Last Updated on March 20, 2021
Alexi McCammond, the newly hired and already fired editor-in-chief of Teen Vogue, a publication that teaches teenage women about the joys of promiscuous lifestyles and anal sex, was forced to resign after “racist” tweets she wrote in 2011 resurfaced. McCammond, a woman of color, made allegedly racist statements against Asians in the decade old tweets.
In one 2011 tweet, McCammond wrote, “Outdone by Asian. #Whatsnew.” In another, she wrote, “Now Googling how to not wake up with swollen, Asian eyes…” In a third, McCammond mused, “Give me a 2/10 on my chem problem, cross out all of my work and don’t explain what I did wrong… thanks a lot stupid Asian TA [teaching assistant]. You’re great.”
Despite the tweets being a decade old, and despite McCammond herself being a black woman, this warranted a media frenzy that ultimately resulted in her early departure from Teen Vogue, despite a public apology from McCammond.
“I should not have tweeted what I did and I have taken full responsibility for that,” wrote McCammond. “I wish the talented team at Teen Vogue the absolute best moving forward. Their work has never been more important, and I will be rooting for them.”
Hey there: I’ve decided to part ways with Condé Nast. Here is my statement about why – pic.twitter.com/YmnHVtZSce
— Alexi McCammond (@alexi) March 18, 2021
According to The Guardian, Teen Vogue’s publisher, Conde Nast, acknowledged McCammond’s departure in an internal email:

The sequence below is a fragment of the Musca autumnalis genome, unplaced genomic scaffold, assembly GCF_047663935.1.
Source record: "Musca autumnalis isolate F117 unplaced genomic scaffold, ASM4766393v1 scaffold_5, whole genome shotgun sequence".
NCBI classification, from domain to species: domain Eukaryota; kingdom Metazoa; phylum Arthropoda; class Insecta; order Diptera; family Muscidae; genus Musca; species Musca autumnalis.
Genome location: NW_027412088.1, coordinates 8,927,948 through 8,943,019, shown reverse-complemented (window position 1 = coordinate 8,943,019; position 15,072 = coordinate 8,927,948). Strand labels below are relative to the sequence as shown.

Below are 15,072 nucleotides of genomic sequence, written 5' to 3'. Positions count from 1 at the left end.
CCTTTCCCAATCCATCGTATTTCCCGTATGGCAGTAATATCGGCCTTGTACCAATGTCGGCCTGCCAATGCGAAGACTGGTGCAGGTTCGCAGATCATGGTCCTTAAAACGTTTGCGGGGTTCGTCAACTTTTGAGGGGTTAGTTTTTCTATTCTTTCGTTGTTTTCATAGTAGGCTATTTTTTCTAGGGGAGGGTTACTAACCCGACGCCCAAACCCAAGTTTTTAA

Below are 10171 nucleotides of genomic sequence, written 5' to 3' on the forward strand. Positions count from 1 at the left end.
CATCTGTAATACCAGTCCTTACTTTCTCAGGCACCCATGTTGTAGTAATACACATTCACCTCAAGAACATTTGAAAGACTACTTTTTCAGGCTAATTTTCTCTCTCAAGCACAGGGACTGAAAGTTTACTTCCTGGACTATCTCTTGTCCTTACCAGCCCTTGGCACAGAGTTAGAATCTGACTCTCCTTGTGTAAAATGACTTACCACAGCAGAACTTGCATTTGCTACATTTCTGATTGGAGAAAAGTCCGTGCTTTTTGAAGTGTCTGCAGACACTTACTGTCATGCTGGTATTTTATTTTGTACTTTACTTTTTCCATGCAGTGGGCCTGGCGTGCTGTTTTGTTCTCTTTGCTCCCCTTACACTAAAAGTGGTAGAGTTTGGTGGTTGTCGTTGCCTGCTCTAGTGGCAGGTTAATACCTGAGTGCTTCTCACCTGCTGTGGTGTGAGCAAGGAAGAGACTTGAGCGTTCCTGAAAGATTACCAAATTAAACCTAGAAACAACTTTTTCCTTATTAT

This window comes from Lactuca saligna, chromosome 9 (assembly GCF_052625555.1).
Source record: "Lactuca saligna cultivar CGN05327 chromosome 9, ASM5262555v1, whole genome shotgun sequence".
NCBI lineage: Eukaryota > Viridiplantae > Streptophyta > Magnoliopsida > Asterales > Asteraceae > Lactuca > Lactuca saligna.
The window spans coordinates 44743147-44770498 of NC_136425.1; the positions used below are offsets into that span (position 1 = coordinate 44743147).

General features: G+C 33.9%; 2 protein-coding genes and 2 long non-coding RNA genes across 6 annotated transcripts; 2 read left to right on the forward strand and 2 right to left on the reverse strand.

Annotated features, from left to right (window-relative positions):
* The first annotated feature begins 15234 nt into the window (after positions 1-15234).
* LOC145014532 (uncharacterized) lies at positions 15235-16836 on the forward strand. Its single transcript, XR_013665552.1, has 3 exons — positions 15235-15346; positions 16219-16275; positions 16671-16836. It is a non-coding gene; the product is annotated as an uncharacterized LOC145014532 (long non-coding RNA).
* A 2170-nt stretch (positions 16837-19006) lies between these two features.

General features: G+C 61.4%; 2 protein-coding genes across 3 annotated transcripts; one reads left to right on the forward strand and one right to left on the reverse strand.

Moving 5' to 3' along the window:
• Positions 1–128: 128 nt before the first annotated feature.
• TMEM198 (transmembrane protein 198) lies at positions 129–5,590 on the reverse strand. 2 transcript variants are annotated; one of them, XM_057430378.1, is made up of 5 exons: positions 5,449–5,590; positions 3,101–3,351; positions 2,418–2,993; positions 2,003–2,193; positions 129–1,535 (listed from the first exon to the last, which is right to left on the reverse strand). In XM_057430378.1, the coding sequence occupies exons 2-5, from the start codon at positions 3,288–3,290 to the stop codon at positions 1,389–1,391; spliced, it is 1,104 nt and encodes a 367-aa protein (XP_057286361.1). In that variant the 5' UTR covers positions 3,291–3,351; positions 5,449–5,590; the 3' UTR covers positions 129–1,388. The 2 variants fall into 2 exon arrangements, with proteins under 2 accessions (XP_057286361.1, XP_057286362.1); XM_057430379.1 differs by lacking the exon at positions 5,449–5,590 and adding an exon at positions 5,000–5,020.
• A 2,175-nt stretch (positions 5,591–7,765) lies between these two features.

“After speaking with Alexi this morning, we agreed that it was best to part ways, so as to not overshadow the important work happening at Teen Vogue,” a company spokesperson wrote in an internal email seen by the Guardian.
“It’s fair to say that Alexi McCammond’s appointment with Teen Vogue brought many difficult and important conversations to the forefront over the last few weeks.
“Our most important work as a company right now is embodied in the focused efforts we are all undertaking to become more equitable and inclusive. Our commitment to these issues is sincere and unwavering,” it added.
Writers at The Hill opined that McCammond’s unceremonious departure is an example of “cancel culture” that should be opposed, noting that the media storm against her is “All because she wrote some tweets that were racially insensitive and stupid. As a teenager. While a freshman in college. ”
The publication added, “But here’s the most amazing part: The tweets in question were broached by McCammond proactively when interviewing for the Teen Vogue job. The powers that be told her they wouldn’t be an issue.”